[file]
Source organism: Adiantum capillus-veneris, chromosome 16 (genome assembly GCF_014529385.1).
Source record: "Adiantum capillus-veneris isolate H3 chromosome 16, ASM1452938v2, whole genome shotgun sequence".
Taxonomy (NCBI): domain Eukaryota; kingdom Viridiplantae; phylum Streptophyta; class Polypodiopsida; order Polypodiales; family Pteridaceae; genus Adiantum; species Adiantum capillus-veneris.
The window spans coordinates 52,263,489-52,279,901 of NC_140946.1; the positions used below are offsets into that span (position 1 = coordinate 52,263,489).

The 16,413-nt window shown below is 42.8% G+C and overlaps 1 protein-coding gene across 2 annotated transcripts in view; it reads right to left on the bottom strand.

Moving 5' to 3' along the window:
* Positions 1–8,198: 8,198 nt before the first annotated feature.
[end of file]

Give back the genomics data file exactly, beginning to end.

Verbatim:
Source organism: Adiantum capillus-veneris, chromosome 16 (genome assembly GCF_014529385.1).
Source record: "Adiantum capillus-veneris isolate H3 chromosome 16, ASM1452938v2, whole genome shotgun sequence".
Taxonomy (NCBI): domain Eukaryota; kingdom Viridiplantae; phylum Streptophyta; class Polypodiopsida; order Polypodiales; family Pteridaceae; genus Adiantum; species Adiantum capillus-veneris.
The window spans coordinates 52,263,489-52,279,901 of NC_140946.1; the positions used below are offsets into that span (position 1 = coordinate 52,263,489).

The 16,413-nt window shown below is 42.8% G+C and overlaps 1 protein-coding gene across 2 annotated transcripts in view; it reads right to left on the bottom strand.

Moving 5' to 3' along the window:
* Positions 1–8,198: 8,198 nt before the first annotated feature.